Development[ edit ] Wessler first came up with the idea for an outrageous comedy made up of several short films in the early s. And we just wanted to do that kind of short and go much further than that. He then began working out a deal with a studio for the project, but the project did not stick. He then went to multiple other studios, but, according to Wessler, "no one could understand what [he] was trying to do".
At that meeting, Wessler, Penotti, and Farrelly presented one short that they already had shot, starring Kate Winslet as a woman going on a blind date with a seemingly successful and handsome Hugh Jackman. They would shoot for a week, and shut down for several months. Same thing with the directors. It was the type of movie you could come back to. Many turned down the project. And if they didn't say yes, this movie wouldn't have gotten made. He met the star at a wedding and then called him some time later and pitched him the short.
Jackman read the script and agreed to be a part of the film. Because you could be made a fool of, or you could look silly, and there will be people who say, 'That's crazy; he should never have done it. The Winslet-Jackman sketch was shot shortly after, and became the reel to attract other A-list stars. Long, Hodgman's co-star in the long-running series of Apple 's commercials, asked him what the project was, and he then signed on, without still knowing too much.
Hodgman said, "I got an e-mail from Justin that said, 'I'm going to be dressing up as Robin again. Do you want to dress up as the Penguin? Without even realizing cameras would be involved, or that it would be a movie. He added "I didn't even get to edit that stupid thing! In fact, some stars hedged: Richard Gere , a friend of Wessler's, said yes—but also said he would not be available for more than a year. So Wessler waited him out, convinced his sketch was good. Gere eventually called Wessler and told him he was free to shoot, on just a couple of conditions: The strategy was simple: Shoot when they want to shoot.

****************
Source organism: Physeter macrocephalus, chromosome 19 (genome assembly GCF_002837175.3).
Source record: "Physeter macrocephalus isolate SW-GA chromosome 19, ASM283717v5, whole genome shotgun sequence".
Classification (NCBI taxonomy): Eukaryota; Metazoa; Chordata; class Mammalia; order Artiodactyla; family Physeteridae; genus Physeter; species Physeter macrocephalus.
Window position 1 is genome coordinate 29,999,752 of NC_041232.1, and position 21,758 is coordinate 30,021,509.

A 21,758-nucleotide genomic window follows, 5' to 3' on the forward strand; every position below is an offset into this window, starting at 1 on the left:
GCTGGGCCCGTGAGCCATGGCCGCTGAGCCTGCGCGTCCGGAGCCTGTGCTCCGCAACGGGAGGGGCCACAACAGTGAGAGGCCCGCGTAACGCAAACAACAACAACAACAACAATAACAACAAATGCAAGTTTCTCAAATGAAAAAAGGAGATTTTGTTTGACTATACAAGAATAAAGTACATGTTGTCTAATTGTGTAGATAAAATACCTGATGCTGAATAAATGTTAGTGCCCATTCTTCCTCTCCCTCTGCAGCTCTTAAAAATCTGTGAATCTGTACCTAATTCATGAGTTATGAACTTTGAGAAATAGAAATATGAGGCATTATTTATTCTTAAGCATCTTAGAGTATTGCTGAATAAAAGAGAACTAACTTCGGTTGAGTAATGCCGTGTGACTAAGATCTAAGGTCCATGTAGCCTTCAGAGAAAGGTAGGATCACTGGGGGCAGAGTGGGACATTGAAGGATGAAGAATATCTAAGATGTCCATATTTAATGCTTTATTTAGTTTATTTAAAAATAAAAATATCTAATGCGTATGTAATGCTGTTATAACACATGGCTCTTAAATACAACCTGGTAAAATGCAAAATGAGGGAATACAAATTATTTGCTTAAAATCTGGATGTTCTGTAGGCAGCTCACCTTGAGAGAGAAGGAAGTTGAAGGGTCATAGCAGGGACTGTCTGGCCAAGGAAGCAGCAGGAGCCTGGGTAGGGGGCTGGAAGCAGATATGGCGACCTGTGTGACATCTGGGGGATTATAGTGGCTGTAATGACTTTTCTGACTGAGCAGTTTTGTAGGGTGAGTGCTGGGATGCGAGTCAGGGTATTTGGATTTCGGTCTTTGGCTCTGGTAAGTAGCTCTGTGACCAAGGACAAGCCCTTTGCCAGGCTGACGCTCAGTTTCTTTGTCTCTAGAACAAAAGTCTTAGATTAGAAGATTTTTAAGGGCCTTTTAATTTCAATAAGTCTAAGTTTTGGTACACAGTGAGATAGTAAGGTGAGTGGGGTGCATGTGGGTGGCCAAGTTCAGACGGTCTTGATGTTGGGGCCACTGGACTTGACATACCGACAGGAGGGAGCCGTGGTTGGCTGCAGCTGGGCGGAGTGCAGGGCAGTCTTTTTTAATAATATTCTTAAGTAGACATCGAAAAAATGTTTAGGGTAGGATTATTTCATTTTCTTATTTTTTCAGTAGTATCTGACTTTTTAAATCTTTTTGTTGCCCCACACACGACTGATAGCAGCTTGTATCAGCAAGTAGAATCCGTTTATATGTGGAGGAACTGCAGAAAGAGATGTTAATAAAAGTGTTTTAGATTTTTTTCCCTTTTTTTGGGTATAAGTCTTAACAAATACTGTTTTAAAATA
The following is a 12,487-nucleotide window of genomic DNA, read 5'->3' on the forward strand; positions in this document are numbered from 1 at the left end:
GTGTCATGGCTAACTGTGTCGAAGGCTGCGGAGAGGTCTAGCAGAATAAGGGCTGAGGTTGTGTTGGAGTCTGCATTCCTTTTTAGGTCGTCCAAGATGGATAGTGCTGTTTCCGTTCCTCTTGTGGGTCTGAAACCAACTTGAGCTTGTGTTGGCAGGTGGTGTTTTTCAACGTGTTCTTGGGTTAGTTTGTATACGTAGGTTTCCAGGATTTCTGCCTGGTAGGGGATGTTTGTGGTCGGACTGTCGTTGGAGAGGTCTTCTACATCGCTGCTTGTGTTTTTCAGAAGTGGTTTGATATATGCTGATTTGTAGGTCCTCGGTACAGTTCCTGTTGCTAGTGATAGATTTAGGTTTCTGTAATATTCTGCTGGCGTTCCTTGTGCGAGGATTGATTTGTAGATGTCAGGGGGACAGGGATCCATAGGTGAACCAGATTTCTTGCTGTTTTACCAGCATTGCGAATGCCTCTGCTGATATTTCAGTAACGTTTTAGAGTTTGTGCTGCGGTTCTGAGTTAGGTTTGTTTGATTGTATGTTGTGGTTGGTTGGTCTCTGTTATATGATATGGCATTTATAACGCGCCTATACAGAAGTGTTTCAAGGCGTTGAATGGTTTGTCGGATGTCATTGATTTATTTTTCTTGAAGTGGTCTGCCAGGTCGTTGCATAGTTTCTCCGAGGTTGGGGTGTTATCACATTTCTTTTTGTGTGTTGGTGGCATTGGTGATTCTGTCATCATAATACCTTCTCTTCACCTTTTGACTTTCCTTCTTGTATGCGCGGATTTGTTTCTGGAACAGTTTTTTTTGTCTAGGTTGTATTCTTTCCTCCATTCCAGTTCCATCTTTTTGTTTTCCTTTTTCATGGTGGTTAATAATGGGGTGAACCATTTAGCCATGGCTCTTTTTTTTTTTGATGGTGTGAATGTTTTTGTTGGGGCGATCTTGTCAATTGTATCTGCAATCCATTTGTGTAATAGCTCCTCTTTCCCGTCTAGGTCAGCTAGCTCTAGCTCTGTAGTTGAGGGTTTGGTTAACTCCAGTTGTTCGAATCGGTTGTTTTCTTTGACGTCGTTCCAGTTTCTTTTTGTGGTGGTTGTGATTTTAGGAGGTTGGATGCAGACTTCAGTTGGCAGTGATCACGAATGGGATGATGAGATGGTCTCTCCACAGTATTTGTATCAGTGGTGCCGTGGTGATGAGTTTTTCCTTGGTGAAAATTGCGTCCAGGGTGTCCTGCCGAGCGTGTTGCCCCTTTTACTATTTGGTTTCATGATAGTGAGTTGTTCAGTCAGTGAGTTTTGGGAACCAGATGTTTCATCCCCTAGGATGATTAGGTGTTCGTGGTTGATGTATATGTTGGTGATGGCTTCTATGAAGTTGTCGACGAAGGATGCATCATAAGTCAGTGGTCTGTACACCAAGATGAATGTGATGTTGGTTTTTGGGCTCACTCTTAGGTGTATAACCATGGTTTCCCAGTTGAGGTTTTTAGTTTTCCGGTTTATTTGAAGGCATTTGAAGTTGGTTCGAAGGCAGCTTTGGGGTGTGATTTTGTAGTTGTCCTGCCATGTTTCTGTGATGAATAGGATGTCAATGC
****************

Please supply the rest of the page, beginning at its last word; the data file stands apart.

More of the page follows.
Guilt them to death. Farrelly said that when he approached George Clooney about playing himself in a sketch the gag was that Clooney is bad at picking up women , Clooney told him "No fucking way" .
There were two sketches cut from the film that were originally shown during a test screening ; one that starred Anton Yelchin as a necrophiliac mortician who worked at a hospital and had sex with the dead female bodies, and another starring Julianne Moore and Tony Shalhoub as a married couple being interviewed by a detective about their missing daughter.
While so many A-list actors were on board, most were not completely aware of what other sketches would be included in the film, which features thirteen vignettes tied together by a story of a mad screenwriter Quaid pitching ideas to a movie producer Kinnear. Penotti said many of the actors did not ask many questions about what else was going on in the film.
Farrelly heard his son talking with friends about a film called "Movie 43", but when Farrelly discovered the film did not exist, he cribbed the name. The film was not screened for critics in advance. Some critics considered it to be one of the worst films ever made. It's death-of-laughter by committee. Because it's like one of those many asteroids out there—a dismal chunk of rock hurtling through an empty void, without purpose.
He wrote that the film has nothing in common with The Groove Tube and The Kentucky Fried Movie , two "very funny and influential" sketch-comedy films. He additionally criticized Movie 43 for what he calls "female humiliation", saying that although the men are "jerks, idiots, dolts and fools", the women have it even worse. Right now, I can't think of one worse than Movie